• Rule of 65: refers to a situation in which the length of the marriage or partnership plus the age of the support recipient equals 65 or greater (age can have a significant impact on a person’s earning ability and the duration of time that they require support).

Even in cases where indefinite support is ordered, it is generally understood that support will end once the payor reaches retirement age or that the amount of support will be varied considerably once the payor and/or the recipient begins receiving pension income.

What Might Trigger an Early Termination of Spousal Support?

Whether support has been awarded for a specific duration or indefinitely, there are certain circumstances which may prompt a variation or termination of support. To successfully apply to a court for a termination of spousal support, the new circumstances must be considered a material change. Examples of a material change in circumstances include:

  • The support recipient remarries or begins a new adult interdependent relationship, reducing their need for financial support.
  • The support payor has a long-term change in earning ability, including retirement, illness, or injury.
  • The recipient has a change in financial status, such as a salary increase or receipt of an inheritance, enabling them to become self-sufficient.

Couples Can Set Their Own Terms Regarding Spousal Support

Rather than leaving the terms of spousal support in the hands of a judge, couples can also opt to set their own terms for support or waive their rights and obligations regarding spousal support altogether. This can be done at the start of or during a relationship as part of a marriage or cohabitation agreement, allowing both spouses or partners to discuss and come to terms on how they’d like to handle spousal support in the event of a separation. Terms can be customized so that certain events or circumstances will trigger support, or trigger termination of support, providing certainty for each person. If there is no domestic agreement in place at the time of separation, a couple can opt to come to their own terms regarding support in a separation agreement as well, although it may be more of a challenge to reach an agreement in a high-conflict separation. For this reason, setting out the terms in advance when possible is advised.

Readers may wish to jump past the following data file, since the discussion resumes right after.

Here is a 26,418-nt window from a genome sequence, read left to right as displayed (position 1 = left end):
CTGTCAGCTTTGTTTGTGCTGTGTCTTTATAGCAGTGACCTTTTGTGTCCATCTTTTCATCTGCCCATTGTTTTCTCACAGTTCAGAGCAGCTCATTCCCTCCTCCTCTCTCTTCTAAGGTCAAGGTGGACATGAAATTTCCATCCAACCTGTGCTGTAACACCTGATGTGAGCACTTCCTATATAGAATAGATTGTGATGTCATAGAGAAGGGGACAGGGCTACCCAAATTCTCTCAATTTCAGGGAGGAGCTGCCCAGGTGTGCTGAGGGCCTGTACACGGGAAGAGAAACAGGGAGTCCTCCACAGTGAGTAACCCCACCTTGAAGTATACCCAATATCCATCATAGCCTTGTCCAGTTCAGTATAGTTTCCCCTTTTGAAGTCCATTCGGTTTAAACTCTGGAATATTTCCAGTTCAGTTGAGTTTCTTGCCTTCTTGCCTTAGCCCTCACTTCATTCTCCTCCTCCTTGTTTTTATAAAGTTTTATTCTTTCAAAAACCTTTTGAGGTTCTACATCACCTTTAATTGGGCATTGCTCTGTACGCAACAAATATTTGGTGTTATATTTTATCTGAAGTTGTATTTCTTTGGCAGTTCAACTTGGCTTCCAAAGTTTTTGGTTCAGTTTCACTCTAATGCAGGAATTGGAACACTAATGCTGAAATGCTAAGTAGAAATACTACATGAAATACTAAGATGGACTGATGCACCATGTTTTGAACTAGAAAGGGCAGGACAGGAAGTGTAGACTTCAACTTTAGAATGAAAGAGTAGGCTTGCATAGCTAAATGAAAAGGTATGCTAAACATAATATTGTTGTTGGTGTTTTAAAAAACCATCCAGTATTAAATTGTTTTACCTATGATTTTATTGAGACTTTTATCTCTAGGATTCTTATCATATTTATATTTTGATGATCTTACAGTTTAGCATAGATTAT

For Comprehensive Spousal Support Guidance, contact the Family Lawyers at Mincher Koeman in Calgary

At Mincher Koeman, our divorce lawyers have considerable experience in assisting clients with negotiating and securing spousal support orders. We are highly knowledgeable on all factors relating to support awards, including the federal Spousal Support Advisory Guidelines, we are skilled at identifying and locating hidden assets, and we always attempt to resolve spousal support matters in the most efficient way possible. If you require legal advice concerning spousal support, please contact our office to make an appointment to discuss your matter with one of our family lawyers by calling us at 403-910-3000 or by contacting us online.